It’s never too early to start looking ahead!
Check below for our list of 30 impact transfers for the 2022-23 college basketball season.
In no particular order:
Pete Nance, North Carolina: How will the Tar Heels replace Brady Manek? This guy. The 6-10 Nance gives North Carolina another all-conference caliber player and the type of power forward that can open up the floor for Armando Bacot in the low post. Nance shot 45.2 percent from three-point range last season while he was at Northwestern.
Baylor Scheierman, Creighton: The Bluejays return four key contributors — Ryan Nembhard, Trey Alexander, Arthur Kaluma, and Ryan Kalkbrenner — from last year’s team that lost to Kansas in the Round of 32, but the addition of Scheierman is what truly may take Creighton to a different level. Skilled, cerebral, and always under control, this 6-6 veteran is tailor made for Greg McDermott’s system. Scheierman averaged 16.2 points, 7.8 rebounds, and 4.5 assists last season as he led South Dakota State at the NCAA Tournament.
Antonio Reeves, Kentucky: The sharpshooting Reeves made a major impression on his new team last summer during a foreign tour in the Bahamas, as he averaged 17 points and shot 51.9 percent from three-point range. After being a focal point during the past few seasons at Illinois State, Reeves will now fill a critical component for Kentucky as a sniper from long distance.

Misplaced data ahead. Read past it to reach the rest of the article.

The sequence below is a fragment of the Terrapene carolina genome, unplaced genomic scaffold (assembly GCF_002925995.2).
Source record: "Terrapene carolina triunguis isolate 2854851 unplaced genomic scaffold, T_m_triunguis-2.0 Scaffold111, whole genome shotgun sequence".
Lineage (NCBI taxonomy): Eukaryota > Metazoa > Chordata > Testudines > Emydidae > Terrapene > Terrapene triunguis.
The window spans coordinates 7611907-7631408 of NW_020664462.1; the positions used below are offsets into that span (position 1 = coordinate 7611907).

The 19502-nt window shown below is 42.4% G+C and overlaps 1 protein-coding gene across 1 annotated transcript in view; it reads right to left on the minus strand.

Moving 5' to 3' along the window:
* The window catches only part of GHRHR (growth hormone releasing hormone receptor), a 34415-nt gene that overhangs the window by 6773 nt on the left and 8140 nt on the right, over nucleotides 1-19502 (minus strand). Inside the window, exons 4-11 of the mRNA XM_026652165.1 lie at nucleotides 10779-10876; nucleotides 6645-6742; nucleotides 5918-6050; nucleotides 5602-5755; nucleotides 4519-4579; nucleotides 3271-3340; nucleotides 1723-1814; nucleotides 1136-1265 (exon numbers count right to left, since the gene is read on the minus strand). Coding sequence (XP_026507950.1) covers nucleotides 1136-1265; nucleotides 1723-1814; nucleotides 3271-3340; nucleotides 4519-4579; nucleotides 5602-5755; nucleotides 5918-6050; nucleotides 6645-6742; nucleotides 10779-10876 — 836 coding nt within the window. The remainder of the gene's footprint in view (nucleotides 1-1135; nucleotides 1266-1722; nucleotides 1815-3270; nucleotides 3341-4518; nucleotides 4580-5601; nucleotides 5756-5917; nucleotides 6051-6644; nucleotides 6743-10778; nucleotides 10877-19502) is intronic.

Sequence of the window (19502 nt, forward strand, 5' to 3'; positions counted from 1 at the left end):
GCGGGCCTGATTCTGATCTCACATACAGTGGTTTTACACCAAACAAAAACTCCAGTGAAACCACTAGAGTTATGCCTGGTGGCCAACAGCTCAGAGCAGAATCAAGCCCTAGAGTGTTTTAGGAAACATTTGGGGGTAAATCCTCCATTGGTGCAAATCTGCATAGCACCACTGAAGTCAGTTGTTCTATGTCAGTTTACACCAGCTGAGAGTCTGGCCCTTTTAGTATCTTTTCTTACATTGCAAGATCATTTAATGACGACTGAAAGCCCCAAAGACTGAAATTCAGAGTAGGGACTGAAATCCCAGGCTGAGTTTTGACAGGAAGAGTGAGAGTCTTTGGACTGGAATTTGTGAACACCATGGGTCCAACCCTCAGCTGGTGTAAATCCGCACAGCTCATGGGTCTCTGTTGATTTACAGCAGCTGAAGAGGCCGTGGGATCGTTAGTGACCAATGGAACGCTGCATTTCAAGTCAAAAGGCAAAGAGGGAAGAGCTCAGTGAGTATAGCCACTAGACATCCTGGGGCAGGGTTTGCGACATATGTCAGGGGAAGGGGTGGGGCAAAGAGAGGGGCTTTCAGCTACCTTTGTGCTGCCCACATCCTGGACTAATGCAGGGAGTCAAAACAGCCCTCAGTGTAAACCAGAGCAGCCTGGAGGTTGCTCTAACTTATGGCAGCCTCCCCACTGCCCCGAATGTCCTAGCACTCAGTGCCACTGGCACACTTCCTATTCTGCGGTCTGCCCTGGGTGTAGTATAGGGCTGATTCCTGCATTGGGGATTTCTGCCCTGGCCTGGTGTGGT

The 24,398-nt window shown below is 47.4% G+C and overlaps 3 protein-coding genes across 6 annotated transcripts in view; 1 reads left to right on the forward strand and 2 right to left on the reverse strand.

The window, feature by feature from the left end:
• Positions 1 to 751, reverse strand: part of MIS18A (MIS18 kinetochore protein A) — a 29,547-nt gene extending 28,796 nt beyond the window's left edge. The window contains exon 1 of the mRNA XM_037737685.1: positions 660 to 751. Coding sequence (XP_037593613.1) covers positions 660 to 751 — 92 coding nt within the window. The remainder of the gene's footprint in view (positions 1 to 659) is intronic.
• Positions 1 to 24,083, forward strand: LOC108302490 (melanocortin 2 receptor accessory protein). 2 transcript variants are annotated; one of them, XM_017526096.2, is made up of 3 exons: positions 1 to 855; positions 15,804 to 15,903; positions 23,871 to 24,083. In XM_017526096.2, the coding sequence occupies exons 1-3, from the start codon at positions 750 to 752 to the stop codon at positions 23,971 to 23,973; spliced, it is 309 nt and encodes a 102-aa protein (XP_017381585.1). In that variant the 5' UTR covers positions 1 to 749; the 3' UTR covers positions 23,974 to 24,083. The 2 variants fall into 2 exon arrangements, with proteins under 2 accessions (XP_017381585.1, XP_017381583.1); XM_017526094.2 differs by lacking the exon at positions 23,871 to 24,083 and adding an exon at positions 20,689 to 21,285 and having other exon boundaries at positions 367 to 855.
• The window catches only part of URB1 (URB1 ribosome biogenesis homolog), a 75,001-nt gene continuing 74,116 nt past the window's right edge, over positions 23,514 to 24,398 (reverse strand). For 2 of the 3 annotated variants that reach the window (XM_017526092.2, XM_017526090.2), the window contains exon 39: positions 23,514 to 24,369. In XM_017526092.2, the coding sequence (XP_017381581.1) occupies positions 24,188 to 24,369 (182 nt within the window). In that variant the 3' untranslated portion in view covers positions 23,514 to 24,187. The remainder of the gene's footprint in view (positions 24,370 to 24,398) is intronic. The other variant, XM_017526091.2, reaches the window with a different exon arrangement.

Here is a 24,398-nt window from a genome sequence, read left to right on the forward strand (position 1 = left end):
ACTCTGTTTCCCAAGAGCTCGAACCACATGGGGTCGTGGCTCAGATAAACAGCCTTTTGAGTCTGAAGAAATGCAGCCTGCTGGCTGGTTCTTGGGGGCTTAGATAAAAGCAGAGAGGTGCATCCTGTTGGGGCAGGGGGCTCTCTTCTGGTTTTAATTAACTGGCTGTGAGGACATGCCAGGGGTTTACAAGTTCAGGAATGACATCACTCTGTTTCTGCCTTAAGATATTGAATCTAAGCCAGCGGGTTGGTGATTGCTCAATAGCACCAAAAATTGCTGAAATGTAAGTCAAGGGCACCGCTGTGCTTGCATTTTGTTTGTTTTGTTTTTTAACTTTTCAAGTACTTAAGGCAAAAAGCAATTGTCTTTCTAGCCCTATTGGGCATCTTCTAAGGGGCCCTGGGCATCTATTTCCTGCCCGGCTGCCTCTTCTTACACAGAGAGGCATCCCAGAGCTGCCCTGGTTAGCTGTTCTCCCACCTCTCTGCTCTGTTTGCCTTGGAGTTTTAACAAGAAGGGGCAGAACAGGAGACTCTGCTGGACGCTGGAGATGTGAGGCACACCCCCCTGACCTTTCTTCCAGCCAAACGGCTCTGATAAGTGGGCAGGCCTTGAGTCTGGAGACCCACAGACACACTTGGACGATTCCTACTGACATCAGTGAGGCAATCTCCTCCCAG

Jacob Grandison, Duke: Jon Scheyer desperately needed to add experience to his roster and he’s got just that with Grandison, who has already played four full seasons of college basketball. The 6-6 wing was a multi-year starter for Illinois and was able to regularly stay on the floor thanks to elite shooting (41 percent), solid passing, and capable defense. Grandison does all of the little things well. Don’t discount him from cracking the Blue Devils’ starting lineup in 2022-23.
Kevin McCullar, Kansas: McCullar’s versatility and toughness are tailor made for Bill Self, who will use this 6-6 senior in different positions on the floor during the upcoming season. McCullar averaged 13.7 points in three NCAA Tournament games last spring for Texas Tech, including a 17-point performance in the Sweet 16 against Duke.